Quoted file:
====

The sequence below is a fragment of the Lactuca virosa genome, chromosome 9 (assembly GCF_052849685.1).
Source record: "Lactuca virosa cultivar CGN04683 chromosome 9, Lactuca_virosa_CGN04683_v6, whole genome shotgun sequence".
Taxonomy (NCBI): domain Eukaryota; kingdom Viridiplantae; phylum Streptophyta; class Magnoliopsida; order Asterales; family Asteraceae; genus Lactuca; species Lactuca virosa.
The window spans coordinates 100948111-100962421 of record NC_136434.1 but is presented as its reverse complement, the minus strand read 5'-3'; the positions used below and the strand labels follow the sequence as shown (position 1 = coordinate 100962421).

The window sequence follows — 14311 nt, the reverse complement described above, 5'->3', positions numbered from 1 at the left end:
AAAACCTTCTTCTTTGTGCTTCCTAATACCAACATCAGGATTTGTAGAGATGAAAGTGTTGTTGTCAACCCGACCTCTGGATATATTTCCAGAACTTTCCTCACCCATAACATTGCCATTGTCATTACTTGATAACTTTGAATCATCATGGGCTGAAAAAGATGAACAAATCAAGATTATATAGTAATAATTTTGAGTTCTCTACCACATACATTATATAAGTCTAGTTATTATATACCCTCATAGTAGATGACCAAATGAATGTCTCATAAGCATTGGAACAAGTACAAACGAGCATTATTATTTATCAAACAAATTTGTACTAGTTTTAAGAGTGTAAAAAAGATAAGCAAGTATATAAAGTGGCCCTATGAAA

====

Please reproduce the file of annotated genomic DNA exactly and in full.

The sequence below is a fragment of the Lactuca virosa genome, chromosome 9 (assembly GCF_052849685.1).
Source record: "Lactuca virosa cultivar CGN04683 chromosome 9, Lactuca_virosa_CGN04683_v6, whole genome shotgun sequence".
Taxonomy (NCBI): domain Eukaryota; kingdom Viridiplantae; phylum Streptophyta; class Magnoliopsida; order Asterales; family Asteraceae; genus Lactuca; species Lactuca virosa.
The window spans coordinates 100948111-100962421 of record NC_136434.1 but is presented as its reverse complement, the minus strand read 5'-3'; the positions used below and the strand labels follow the sequence as shown (position 1 = coordinate 100962421).

The window sequence follows — 14311 nt, the reverse complement described above, 5'->3', positions numbered from 1 at the left end:
AAAACCTTCTTCTTTGTGCTTCCTAATACCAACATCAGGATTTGTAGAGATGAAAGTGTTGTTGTCAACCCGACCTCTGGATATATTTCCAGAACTTTCCTCACCCATAACATTGCCATTGTCATTACTTGATAACTTTGAATCATCATGGGCTGAAAAAGATGAACAAATCAAGATTATATAGTAATAATTTTGAGTTCTCTACCACATACATTATATAAGTCTAGTTATTATATACCCTCATAGTAGATGACCAAATGAATGTCTCATAAGCATTGGAACAAGTACAAACGAGCATTATTATTTATCAAACAAATTTGTACTAGTTTTAAGAGTGTAAAAAAGATAAGCAAGTATATAAAGTGGCCCTATGAAA